Henry J. Bigelow, M.D.
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Henry J. Bigelow, M.D., LL.D., professor of surgery at the Harvard Medical School, emeritus ; surgeon to the Massachusetts General Hospital ; discoverer of the Y-ligament of the hip, and of the operation of litholapaxy ; died October 30, aged seventy-two.
Henry Jacob Bigelow, M. D., died at his country house in Newton, on Thursday, October 30th, at the age of seventy-two.
For the last few years Dr. Bigelow has been subject to gastric disturbances and attacks of hepatic colic, and for several days before his death his stomach refused to retain food. A post-mortem examination showed the presence of gall-stones, and an inflammation of the common duct, which had extended to the smaller bile-ducts, and was attended with the formation of several small abscesses of the liver. There was also a fibrous stenosis of the pylorus and a slight consequent dilatation of the stomach. The pulmonary affection which was the cause of a temporary abandonment of his medical studies in his early manhood had left its traces at the apices of his lungs.
Dr. Henry J. Bigelow was born in Boston on March 11, 1818. He was the son of Dr. Jacob Bigelow, who left a name distinguished in the profession and by many acts of public benefit. He prepared for college at the Boston Latin School, and graduated at Harvard in the class of 1837. His medical studies, which were pursued with his father and at Harvard, were interrupted by ill health, and a consequent trip to Europe. His medical degree was taken in 1841. He immediately returned to Europe, where he passed three years in the further study of his profession, a greater part of this time being spent in Paris. After his return to Boston he was, in 1845, appointed Instructor in Surgery in the Tremont Street Medical School, succeeding Dr. Reynolds. This position he held until this school was united with the Medical School of Harvard University. In 1846 he was appointed Surgeon to the Massachusetts General Hospital. In 1849 he was appointed Professor of Surgery, the two chairs of Surgery and Clinical Surgery, previously held respectively by Dr. J. C. Warren and Dr. George Hayward, being united.
A few months after his appointment as Surgeon to the Hospital, ether was first used in the hospital amphitheatre for surgical anaesthesia. Dr. Bigelow was one of the first to see the value of the discovery, and he was specially influential in extending the use of anaesthesia in surgical operations. It was chiefly through his paper on the subject that the knowledge of the wonderful discovery was made known.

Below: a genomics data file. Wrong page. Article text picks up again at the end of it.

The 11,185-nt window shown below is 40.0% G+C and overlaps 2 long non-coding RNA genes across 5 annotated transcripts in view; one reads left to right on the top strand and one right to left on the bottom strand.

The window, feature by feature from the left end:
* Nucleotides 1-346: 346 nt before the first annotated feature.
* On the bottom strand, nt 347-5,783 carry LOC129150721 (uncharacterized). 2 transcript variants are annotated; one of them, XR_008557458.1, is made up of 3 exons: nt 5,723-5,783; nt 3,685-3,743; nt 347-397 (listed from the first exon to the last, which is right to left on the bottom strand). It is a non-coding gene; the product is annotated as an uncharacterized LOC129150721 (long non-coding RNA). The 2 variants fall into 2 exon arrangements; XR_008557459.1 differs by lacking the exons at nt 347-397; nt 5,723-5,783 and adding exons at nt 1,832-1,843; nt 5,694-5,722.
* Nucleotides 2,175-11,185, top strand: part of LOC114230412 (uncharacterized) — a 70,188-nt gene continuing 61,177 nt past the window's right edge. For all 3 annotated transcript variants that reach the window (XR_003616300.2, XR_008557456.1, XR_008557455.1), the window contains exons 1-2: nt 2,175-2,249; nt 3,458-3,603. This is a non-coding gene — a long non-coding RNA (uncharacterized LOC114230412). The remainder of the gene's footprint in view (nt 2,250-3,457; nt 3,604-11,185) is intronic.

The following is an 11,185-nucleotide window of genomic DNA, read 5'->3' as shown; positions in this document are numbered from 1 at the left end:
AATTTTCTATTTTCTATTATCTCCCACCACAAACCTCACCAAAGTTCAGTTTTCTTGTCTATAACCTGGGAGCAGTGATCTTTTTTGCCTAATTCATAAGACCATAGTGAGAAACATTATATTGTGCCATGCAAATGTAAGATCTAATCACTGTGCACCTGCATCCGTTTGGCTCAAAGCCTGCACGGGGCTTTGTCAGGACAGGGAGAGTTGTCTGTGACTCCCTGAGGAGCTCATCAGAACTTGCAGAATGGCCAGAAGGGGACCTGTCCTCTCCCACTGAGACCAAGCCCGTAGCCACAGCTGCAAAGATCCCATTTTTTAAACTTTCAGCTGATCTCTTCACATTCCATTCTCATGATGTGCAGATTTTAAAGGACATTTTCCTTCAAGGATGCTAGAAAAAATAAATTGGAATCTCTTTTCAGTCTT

Dr. Bigelow's writings have not been voluminous, but as contributions to surgical knowledge they have completely changed surgical practice in several particulars. His interest in anaesthesia and anaesthetics has been repeatedly shown by various articles on ether, nitrous oxide, and on rhi- golene, a petroleum naphtha for producing anaesthesia by freezing. The famous case of Dr. Harlow's of the passage of a crowbar through the head was made known chiefly through Dr. Bigelow's interest and study of the case. His work on "Dislocation of the Hip Joint" has banished the old pulleys and rings for its adjustment from the operating theatre.
His Litholapaxy has revolutionized the treatment of stone in the bladder, and given rise to a literature that far exceeds in volume the united writings of its famous inventor.
But the mere enumeration of his writings fails to show the great influence of the man. He had a unique way of regarding all subjects that attracted his notice. The hospital with which he was connected shows, in many places, his originality and inventiveness. Acute, clear-sighted, and inventive as he was, he was capable of most close and severe study. The hard work which he bestowed upon the mechanism of the hip joint extended over several years. His operation of lithola- paxy and the instruments for its performance were the result of painstaking labor.
(The personal edited research notes of Michael Echols, the source of which may or may not be completely documented)